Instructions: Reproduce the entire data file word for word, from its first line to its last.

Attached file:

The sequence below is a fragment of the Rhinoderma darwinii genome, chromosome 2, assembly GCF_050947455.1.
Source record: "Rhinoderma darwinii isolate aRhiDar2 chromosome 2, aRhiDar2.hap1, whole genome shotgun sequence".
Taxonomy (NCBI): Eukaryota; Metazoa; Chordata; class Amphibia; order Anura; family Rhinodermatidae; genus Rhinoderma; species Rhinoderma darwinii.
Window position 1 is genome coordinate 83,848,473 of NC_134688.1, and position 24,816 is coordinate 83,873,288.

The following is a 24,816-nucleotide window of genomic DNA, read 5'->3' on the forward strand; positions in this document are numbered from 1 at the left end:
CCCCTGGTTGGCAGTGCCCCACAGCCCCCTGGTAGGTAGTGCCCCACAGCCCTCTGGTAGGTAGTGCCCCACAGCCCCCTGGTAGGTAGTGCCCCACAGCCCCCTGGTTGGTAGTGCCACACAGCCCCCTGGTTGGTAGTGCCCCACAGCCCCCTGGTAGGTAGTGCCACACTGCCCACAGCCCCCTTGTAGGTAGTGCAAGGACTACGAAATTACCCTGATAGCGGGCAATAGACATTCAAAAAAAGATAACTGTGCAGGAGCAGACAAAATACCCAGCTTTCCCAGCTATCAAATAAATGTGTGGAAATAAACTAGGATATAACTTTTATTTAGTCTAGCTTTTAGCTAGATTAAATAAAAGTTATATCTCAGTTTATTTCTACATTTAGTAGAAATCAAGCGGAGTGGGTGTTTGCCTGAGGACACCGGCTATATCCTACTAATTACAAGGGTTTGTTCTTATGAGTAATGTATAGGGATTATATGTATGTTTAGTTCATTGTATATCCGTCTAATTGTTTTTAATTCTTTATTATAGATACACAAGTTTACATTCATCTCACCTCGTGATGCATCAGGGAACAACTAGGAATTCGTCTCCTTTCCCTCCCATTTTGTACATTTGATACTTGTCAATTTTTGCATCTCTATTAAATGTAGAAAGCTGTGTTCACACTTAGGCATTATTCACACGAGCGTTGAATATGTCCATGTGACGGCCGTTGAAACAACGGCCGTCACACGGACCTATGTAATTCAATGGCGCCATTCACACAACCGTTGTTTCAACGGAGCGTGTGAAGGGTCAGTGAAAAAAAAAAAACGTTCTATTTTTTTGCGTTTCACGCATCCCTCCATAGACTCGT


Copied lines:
The sequence below is a fragment of the Rhinoderma darwinii genome, chromosome 2, assembly GCF_050947455.1.
Source record: "Rhinoderma darwinii isolate aRhiDar2 chromosome 2, aRhiDar2.hap1, whole genome shotgun sequence".
Taxonomy (NCBI): Eukaryota; Metazoa; Chordata; class Amphibia; order Anura; family Rhinodermatidae; genus Rhinoderma; species Rhinoderma darwinii.
Window position 1 is genome coordinate 83,848,473 of NC_134688.1, and position 24,816 is coordinate 83,873,288.

The following is a 24,816-nucleotide window of genomic DNA, read 5'->3' on the forward strand; positions in this document are numbered from 1 at the left end:
CCCCTGGTTGGCAGTGCCCCACAGCCCCCTGGTAGGTAGTGCCCCACAGCCCTCTGGTAGGTAGTGCCCCACAGCCCCCTGGTAGGTAGTGCCCCACAGCCCCCTGGTTGGTAGTGCCACACAGCCCCCTGGTTGGTAGTGCCCCACAGCCCCCTGGTAGGTAGTGCCACACTGCCCACAGCCCCCTTGTAGGTAGTGCAAGGACTACGAAATTACCCTGATAGCGGGCAATAGACATTCAAAAAAAGATAACTGTGCAGGAGCAGACAAAATACCCAGCTTTCCCAGCTATCAAATAAATGTGTGGAAATAAACTAGGATATAACTTTTATTTAGTCTAGCTTTTAGCTAGATTAAATAAAAGTTATATCTCAGTTTATTTCTACATTTAGTAGAAATCAAGCGGAGTGGGTGTTTGCCTGAGGACACCGGCTATATCCTACTAATTACAAGGGTTTGTTCTTATGAGTAATGTATAGGGATTATATGTATGTTTAGTTCATTGTATATCCGTCTAATTGTTTTTAATTCTTTATTATAGATACACAAGTTTACATTCATCTCACCTCGTGATGCATCAGGGAACAACTAGGAATTCGTCTCCTTTCCCTCCCATTTTGTACATTTGATACTTGTCAATTTTTGCATCTCTATTAAATGTAGAAAGCTGTGTTCACACTTAGGCATTATTCACACGAGCGTTGAATATGTCCATGTGACGGCCGTTGAAACAACGGCCGTCACACGGACCTATGTAATTCAATGGCGCCATTCACACAACCGTTGTTTCAACGGAGCGTGTGAAGGGTCAGTGAAAAAAAAAAAACGTTCTATTTTTTTGCGTTTCACGCATCCCTCCATAGACTCGT